"How's Brooklyn College doing these days?" Justice Antonin Scalia asked.
It was 1994. I was at the Supreme Court to receive the Supreme Court Historical Society's award for scholarly writing about the Court. I was also in my 15th year on the American Civil Liberties Union's board of directors. Cases like Citizens United and the gun regulations decisions were still in the future, and so was the vitriolic language Justice Scalia used later in life, but his votes and his opinions had already made it clear that he and the ACLU saw the Constitution quite differently. Homosexual rights, affirmative action, reproductive freedom, the death penalty for juveniles: just a few areas of serious disagreement.
So I went to the Court prepared to meet an ogre. I had heard that Justice Scalia was delightful in person but I very much doubted that I would be charmed.
And yet I was. Justice Scalia's father had taught at Brooklyn College and I had been on its faculty since 1972, so we had at least that in common. We chatted briefly about inconsequential things, he laughed and smiled and seemed to listen intently, and I was indeed charmed.
Our next meeting was not as fortuitous. I was writing a book about a 1996 case that involved the refusal of the Virginia Military Institute, a state-funded college, to accept applications from women. The Supreme Court in effect decided that VMI had to open its doors to all qualified students. Justice Ruth Bader Ginsburg, writing for the Court, drew on the precedents she had set back in the 1970s when she was on the other side of the bench arguing gender equality cases. In doing so, she established a high threshold for any governmental action permitting gender discrimination.
Justice Scalia was the sole dissenter in the case (Justice Clarence Thomas recused himself because his son was a student at VMI). He didn't like the new test of gender discrimination and he accepted Virginia's argument that women could not hack VMI's physically demanding regime. That didn't charm me but, as a scholar, I did want to interview him. I had already spoken about the case with Justice Ginsburg.
He was known for his reluctance to grant such interviews and perhaps it was a word from Justice Ginsburg that persuaded him to see me; I'll probably never know. In any event, he made it clear from the moment I walked into his chambers that he was not happy that I was there. By then I was the ACLU's national secretary. He of course expected me to view the VMI decision favorably, and he was right. The famous Scalia charm was not in evidence as he curtly reiterated the view he had taken in dissent. The interview was very brief. As a courtesy, I sent him a copy of the book when it came out. He did not respond.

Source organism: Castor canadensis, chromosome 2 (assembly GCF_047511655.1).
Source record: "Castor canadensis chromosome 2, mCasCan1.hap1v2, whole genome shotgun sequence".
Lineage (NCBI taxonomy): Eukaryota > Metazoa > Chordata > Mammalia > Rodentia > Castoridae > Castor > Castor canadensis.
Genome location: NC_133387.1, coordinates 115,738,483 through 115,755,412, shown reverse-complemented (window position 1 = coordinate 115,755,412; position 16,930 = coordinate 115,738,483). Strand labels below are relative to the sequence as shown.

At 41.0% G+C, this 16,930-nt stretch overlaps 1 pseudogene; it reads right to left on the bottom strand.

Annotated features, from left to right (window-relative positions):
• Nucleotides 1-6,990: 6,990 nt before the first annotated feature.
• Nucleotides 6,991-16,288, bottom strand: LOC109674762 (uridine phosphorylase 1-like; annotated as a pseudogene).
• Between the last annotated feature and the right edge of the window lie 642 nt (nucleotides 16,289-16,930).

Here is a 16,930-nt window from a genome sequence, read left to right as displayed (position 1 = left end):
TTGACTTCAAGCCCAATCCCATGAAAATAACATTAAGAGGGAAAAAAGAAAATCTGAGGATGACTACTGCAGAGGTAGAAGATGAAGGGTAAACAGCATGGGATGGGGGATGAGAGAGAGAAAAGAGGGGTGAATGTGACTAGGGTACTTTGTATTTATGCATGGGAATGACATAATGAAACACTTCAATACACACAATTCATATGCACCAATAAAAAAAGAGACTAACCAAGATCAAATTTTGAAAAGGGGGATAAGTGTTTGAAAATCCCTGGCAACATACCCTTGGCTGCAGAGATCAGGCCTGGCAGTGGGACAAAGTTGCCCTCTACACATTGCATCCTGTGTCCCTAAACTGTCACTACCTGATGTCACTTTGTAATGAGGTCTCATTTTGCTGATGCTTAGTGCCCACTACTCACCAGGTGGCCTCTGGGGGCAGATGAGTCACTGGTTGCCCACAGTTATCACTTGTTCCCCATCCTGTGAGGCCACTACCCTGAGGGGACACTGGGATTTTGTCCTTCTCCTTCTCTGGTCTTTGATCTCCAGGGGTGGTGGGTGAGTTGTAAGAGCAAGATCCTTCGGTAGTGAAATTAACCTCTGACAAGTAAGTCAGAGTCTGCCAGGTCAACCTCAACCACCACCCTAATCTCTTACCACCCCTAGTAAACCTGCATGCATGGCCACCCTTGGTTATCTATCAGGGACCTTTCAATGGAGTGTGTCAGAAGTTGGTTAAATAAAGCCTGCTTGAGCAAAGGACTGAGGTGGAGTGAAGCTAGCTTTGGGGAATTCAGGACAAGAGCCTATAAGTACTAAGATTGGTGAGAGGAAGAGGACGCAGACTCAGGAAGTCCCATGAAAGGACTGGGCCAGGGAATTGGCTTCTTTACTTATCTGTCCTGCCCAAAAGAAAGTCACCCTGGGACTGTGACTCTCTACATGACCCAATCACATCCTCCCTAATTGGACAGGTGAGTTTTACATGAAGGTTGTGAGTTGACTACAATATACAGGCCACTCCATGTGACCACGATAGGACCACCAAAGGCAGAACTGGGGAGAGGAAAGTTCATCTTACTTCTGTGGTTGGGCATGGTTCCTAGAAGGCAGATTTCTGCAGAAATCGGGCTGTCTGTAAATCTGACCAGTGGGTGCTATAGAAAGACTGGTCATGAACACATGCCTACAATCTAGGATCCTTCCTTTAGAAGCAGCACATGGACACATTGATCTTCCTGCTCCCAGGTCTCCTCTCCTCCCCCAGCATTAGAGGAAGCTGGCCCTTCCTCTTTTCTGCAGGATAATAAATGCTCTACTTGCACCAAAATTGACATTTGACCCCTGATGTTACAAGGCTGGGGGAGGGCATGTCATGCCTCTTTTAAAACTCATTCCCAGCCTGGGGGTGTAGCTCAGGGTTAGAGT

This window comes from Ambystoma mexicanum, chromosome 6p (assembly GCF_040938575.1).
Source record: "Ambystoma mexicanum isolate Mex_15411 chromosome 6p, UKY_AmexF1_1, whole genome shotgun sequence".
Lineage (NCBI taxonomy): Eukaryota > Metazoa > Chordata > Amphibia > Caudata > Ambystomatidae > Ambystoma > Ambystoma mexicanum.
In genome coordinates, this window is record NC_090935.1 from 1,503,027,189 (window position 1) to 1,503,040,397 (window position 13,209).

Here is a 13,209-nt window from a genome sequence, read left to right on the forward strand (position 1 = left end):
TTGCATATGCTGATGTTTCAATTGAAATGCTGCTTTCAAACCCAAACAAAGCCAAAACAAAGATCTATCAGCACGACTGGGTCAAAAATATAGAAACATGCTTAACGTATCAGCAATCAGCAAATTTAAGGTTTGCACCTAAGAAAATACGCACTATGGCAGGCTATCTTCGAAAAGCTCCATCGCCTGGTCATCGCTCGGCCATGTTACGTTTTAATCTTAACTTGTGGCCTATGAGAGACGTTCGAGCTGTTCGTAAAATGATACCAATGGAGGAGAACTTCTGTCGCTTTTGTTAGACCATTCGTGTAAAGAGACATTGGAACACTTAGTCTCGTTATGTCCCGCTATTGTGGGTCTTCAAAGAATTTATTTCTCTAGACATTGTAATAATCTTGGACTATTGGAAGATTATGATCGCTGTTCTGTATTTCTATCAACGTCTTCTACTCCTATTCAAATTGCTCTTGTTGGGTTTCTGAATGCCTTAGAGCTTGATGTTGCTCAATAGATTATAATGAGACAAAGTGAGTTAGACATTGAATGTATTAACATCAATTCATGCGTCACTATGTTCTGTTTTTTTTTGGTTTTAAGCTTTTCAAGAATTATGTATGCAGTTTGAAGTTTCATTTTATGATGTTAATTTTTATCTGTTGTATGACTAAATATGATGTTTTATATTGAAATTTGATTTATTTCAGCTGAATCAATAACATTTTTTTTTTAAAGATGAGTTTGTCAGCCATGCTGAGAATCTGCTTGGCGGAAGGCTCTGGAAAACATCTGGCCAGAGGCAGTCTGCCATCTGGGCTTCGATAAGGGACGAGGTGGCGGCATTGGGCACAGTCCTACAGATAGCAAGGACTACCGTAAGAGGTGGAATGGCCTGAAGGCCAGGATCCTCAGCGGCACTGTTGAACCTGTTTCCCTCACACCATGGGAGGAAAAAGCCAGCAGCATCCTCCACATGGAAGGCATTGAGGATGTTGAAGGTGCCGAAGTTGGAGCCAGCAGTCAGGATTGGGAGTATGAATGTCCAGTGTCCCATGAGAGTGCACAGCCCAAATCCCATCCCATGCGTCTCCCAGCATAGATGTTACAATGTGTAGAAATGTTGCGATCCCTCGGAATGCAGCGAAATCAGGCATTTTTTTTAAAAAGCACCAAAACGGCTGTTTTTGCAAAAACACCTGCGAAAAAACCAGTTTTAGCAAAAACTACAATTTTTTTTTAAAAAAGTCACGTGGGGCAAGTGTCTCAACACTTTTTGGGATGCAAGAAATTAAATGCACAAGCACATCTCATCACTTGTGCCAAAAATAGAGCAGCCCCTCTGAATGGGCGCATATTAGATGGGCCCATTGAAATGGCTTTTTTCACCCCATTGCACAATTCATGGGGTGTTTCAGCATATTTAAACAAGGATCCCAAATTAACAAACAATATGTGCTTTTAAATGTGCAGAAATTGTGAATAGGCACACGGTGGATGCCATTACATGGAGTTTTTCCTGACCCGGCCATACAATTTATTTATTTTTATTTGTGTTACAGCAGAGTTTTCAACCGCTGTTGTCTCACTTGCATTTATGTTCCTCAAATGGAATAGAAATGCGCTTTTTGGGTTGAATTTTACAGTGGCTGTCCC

That, I assumed, would be my last interaction with Justice Scalia, but it wasn't. In 2014, the Supreme Court Historical Society invited me to give a lecture in the courtroom about the people behind a 1946 Mexican-American school desegregation case (Mendez v. Westminster).
Anyone giving such a lecture is hosted by one of the justices of the Supreme Court. I don't know what led the Historical Society to choose Justice Scalia as my host but it did, and so on the afternoon of the lecture I was invited to his chambers for the usual pre-event chat. By that time I was an ACLU vice president. My earlier dismay at the justice's jurisprudence had multiplied exponentially, as since our last encounter he had written one opinion after another whacking away at many of the things that I and my colleagues believed in as passionately as he did not. But it was a time for politeness, not an ideological debate; after all, he was being gracious in hosting me. I could only hope that, given the brevity of our less-than-cordial interview about VMI, he didn't remember me.
We once again chatted inconsequentially until he said, "You know, it really should be Justice Ginsburg who introduces you tonight." "Why is that?" I queried, although I knew the answer. "Because she cares so much about women's rights," he replied. Unable to resist, I asked not-so-innocently, "But don't you care about women's rights, Justice Scalia?" "Not as much as she does," came the amused rejoinder. Next he turned to my 37-year-old son, who had accompanied me, and commented, "Your mother is a strong woman." "Yeah," my son replied, with a "You-don't-know-the-half-of-it" expression on his face.
Then it was time to go down to the courtroom. Justice Scalia was generous in introducing me and at one point, talking about my scholarly work, he mentioned the VMI book. His timing was impeccable. He paused for a beat before noting, with a big grin, "Of course, I dissented in that case." The audience laughed, and he winked at me. It appeared he did remember.
And once again, I was charmed.